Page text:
Mark Richardson isn't putting his hand up as a potential left-arm spinner for New Zealand after his giant-killing effort in dismissing Pakistan batsman Yousuf Youhana for 203 on Sunday.

Richardson had bowled only one over in Test cricket before yesterday's spell at Jade Stadium but his caught and bowled dismissal of a fearsome Youhana drive produced the only wicket of the day.

His celebration of the wicket belied the normal taciturn approach of your typical New Zealand male whose outward display of delight is usually confined to the odd high five. Richardson took off in a low-flying circuit of the ground, much to the delight of the crowd.

"I probably over-killed in the celebrations but it was going back to my start," he said.

In the earliest days of his first-class career Richardson was a potential left-arm spinner and it had been his dream to get a Test wicket as a left-arm spinner.

Since those days of dreams, Richardson's cricket path has taken some different tracks.

He lost the ability to bowl left-arm spin and changed to medium-pace bowling. Then he saw a spot as an opening batsman and went for it.

The rest is history.

He has now scored 604 runs in eight Tests and has scored six 50s, and has a Test average of 50.30.

But he still doesn't have the confidence to consider a return to left-arm spin.

"I was pretty pleased that some of the balls I bowled were genuine left-arm spin," he said.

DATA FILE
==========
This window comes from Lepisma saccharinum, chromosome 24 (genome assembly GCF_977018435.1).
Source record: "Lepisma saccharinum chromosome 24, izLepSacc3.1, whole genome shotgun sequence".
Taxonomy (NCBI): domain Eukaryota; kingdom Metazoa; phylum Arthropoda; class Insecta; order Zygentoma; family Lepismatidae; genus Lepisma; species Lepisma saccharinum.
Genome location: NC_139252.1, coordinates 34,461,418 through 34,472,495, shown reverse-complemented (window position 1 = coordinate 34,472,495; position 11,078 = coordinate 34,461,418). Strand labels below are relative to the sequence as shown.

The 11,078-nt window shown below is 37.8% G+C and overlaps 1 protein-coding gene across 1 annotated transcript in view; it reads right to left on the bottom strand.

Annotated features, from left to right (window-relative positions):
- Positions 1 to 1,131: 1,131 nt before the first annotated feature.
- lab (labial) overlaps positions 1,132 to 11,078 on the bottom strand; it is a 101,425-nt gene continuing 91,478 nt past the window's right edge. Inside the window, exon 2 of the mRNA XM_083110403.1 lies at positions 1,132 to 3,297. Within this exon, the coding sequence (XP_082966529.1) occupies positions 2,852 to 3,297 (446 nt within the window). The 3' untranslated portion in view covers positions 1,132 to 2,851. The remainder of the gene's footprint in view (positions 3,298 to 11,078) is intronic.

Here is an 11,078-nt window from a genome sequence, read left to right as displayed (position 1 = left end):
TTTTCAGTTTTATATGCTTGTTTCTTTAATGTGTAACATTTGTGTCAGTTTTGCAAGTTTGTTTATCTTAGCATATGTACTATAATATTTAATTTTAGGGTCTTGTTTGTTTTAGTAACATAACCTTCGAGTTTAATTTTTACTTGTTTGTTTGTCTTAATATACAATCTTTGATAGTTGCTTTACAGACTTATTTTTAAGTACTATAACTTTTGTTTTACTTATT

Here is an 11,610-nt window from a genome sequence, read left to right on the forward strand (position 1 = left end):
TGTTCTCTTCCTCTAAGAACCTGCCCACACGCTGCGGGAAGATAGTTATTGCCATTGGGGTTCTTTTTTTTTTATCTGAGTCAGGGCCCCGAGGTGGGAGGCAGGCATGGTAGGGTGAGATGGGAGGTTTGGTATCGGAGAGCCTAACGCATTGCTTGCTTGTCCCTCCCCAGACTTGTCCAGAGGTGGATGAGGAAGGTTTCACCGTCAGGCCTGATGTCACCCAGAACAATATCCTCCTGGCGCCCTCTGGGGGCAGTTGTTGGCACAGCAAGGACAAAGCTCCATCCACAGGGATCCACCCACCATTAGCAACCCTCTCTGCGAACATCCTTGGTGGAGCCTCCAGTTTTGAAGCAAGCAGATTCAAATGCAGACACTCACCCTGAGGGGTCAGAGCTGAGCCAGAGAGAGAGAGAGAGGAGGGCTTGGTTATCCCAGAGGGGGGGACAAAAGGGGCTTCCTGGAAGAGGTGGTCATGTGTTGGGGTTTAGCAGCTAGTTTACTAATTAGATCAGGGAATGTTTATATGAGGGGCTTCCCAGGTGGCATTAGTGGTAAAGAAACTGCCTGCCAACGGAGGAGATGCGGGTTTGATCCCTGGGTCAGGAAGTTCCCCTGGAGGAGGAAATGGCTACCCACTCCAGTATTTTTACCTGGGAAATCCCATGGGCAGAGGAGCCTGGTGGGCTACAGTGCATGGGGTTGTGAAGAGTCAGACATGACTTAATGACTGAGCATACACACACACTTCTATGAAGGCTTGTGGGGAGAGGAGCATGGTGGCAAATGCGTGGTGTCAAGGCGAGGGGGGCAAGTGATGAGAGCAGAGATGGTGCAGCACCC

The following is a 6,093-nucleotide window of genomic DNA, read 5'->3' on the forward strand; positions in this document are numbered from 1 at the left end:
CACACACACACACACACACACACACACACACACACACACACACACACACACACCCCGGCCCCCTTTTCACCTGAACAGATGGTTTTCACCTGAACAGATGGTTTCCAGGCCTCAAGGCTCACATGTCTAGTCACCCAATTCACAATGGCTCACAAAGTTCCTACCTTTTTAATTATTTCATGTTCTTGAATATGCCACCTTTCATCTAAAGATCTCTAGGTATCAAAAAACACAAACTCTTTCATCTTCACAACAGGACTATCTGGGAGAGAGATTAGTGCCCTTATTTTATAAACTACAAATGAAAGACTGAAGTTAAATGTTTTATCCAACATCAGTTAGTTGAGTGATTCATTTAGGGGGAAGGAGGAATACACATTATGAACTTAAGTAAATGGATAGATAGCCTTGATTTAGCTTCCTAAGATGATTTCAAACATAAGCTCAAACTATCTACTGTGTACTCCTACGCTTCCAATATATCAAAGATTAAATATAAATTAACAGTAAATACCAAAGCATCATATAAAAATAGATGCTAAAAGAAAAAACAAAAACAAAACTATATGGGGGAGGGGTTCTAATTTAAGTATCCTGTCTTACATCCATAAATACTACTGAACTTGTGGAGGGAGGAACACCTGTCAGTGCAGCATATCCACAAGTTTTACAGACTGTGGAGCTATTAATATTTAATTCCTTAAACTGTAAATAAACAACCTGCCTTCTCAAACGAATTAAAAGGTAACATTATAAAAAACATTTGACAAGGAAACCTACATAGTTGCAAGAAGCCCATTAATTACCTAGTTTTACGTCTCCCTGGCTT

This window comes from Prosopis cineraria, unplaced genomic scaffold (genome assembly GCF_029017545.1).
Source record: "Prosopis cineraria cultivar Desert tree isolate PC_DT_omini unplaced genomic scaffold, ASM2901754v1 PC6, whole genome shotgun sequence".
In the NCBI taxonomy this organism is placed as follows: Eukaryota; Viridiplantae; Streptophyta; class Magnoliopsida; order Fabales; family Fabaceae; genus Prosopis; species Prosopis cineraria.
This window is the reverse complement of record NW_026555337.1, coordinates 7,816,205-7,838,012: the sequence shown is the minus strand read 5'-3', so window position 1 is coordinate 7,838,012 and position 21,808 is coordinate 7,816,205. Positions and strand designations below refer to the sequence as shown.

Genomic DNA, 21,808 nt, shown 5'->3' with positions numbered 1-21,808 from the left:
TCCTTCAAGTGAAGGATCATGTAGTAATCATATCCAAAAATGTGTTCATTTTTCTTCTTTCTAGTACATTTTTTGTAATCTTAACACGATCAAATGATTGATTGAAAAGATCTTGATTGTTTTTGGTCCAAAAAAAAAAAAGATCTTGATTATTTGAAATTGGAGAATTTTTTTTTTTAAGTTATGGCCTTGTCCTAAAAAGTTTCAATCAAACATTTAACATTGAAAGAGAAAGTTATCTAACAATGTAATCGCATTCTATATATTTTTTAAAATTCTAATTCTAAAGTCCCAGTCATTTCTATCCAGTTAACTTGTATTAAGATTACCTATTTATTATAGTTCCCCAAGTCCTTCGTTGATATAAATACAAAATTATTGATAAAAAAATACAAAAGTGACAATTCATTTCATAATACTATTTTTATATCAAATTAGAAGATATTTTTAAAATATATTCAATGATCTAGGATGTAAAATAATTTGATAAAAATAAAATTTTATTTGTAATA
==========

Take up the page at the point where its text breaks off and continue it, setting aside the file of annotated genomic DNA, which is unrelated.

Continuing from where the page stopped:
Richardson, like most of the New Zealanders had not especially enjoyed the long day in the field on Sunday.

"I told the captain I was ready to bowl when we came out after tea," he said.

Generally he has hidden when bowlers are being sought.

"I would like to contribute more in the field than as a bowler," he said.

While things have been going well in partnership with Matthew Bell in their four opening stands, which have produced one century stand, 91 and 69, he said opening can be a pretty fickle thing.

The ball had moved around a lot on the first morning and they had been beaten a lot but got through ok.

"I enjoy batting with Matt," he said and they are looking to put more big stands together for the benefit of the side.

If that helps towards making life easier for the New Zealand middle order it has to be a welcome development.